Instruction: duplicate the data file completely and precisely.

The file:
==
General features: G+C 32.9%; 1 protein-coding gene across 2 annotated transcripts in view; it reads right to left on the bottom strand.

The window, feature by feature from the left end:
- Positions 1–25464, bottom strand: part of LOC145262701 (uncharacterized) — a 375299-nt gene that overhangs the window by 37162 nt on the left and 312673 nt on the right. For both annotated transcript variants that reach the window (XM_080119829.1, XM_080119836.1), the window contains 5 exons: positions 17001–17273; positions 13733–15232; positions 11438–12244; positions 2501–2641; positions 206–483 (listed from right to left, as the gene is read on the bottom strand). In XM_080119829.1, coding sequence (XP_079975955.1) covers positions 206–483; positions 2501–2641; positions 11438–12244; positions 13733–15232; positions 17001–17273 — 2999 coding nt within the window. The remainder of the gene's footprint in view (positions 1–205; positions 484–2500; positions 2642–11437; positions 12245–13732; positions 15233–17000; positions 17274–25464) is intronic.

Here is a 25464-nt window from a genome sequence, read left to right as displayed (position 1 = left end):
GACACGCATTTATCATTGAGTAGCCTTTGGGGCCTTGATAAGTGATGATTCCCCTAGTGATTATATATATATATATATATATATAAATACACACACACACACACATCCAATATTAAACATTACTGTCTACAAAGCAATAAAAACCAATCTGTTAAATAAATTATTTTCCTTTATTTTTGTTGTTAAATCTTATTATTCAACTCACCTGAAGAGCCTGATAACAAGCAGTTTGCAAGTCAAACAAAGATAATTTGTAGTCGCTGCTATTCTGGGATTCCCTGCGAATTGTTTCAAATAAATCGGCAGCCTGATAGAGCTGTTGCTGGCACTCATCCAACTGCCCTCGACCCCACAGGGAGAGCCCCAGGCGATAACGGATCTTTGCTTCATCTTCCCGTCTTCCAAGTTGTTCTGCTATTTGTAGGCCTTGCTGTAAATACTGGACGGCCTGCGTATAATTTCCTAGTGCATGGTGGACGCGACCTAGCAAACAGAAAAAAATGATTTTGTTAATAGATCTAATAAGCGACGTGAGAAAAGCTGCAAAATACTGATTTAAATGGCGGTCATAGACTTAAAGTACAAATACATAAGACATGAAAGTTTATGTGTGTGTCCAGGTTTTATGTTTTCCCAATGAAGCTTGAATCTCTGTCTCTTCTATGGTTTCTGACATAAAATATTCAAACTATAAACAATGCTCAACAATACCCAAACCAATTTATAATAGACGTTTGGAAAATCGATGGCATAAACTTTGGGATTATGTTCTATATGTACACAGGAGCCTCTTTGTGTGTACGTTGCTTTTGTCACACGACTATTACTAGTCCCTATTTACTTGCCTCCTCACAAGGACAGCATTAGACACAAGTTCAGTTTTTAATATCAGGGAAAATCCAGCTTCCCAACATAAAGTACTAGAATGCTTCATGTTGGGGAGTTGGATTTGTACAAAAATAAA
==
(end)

General features: G+C 32.9%; 1 protein-coding gene across 2 annotated transcripts in view; it reads right to left on the bottom strand.

The window, feature by feature from the left end:
- Positions 1–25464, bottom strand: part of LOC145262701 (uncharacterized) — a 375299-nt gene that overhangs the window by 37162 nt on the left and 312673 nt on the right. For both annotated transcript variants that reach the window (XM_080119829.1, XM_080119836.1), the window contains 5 exons: positions 17001–17273; positions 13733–15232; positions 11438–12244; positions 2501–2641; positions 206–483 (listed from right to left, as the gene is read on the bottom strand). In XM_080119829.1, coding sequence (XP_079975955.1) covers positions 206–483; positions 2501–2641; positions 11438–12244; positions 13733–15232; positions 17001–17273 — 2999 coding nt within the window. The remainder of the gene's footprint in view (positions 1–205; positions 484–2500; positions 2642–11437; positions 12245–13732; positions 15233–17000; positions 17274–25464) is intronic.

Here is a 25464-nt window from a genome sequence, read left to right as displayed (position 1 = left end):
GACACGCATTTATCATTGAGTAGCCTTTGGGGCCTTGATAAGTGATGATTCCCCTAGTGATTATATATATATATATATATATATAAATACACACACACACACACATCCAATATTAAACATTACTGTCTACAAAGCAATAAAAACCAATCTGTTAAATAAATTATTTTCCTTTATTTTTGTTGTTAAATCTTATTATTCAACTCACCTGAAGAGCCTGATAACAAGCAGTTTGCAAGTCAAACAAAGATAATTTGTAGTCGCTGCTATTCTGGGATTCCCTGCGAATTGTTTCAAATAAATCGGCAGCCTGATAGAGCTGTTGCTGGCACTCATCCAACTGCCCTCGACCCCACAGGGAGAGCCCCAGGCGATAACGGATCTTTGCTTCATCTTCCCGTCTTCCAAGTTGTTCTGCTATTTGTAGGCCTTGCTGTAAATACTGGACGGCCTGCGTATAATTTCCTAGTGCATGGTGGACGCGACCTAGCAAACAGAAAAAAATGATTTTGTTAATAGATCTAATAAGCGACGTGAGAAAAGCTGCAAAATACTGATTTAAATGGCGGTCATAGACTTAAAGTACAAATACATAAGACATGAAAGTTTATGTGTGTGTCCAGGTTTTATGTTTTCCCAATGAAGCTTGAATCTCTGTCTCTTCTATGGTTTCTGACATAAAATATTCAAACTATAAACAATGCTCAACAATACCCAAACCAATTTATAATAGACGTTTGGAAAATCGATGGCATAAACTTTGGGATTATGTTCTATATGTACACAGGAGCCTCTTTGTGTGTACGTTGCTTTTGTCACACGACTATTACTAGTCCCTATTTACTTGCCTCCTCACAAGGACAGCATTAGACACAAGTTCAGTTTTTAATATCAGGGAAAATCCAGCTTCCCAACATAAAGTACTAGAATGCTTCATGTTGGGGAGTTGGATTTGTACAAAAATAAA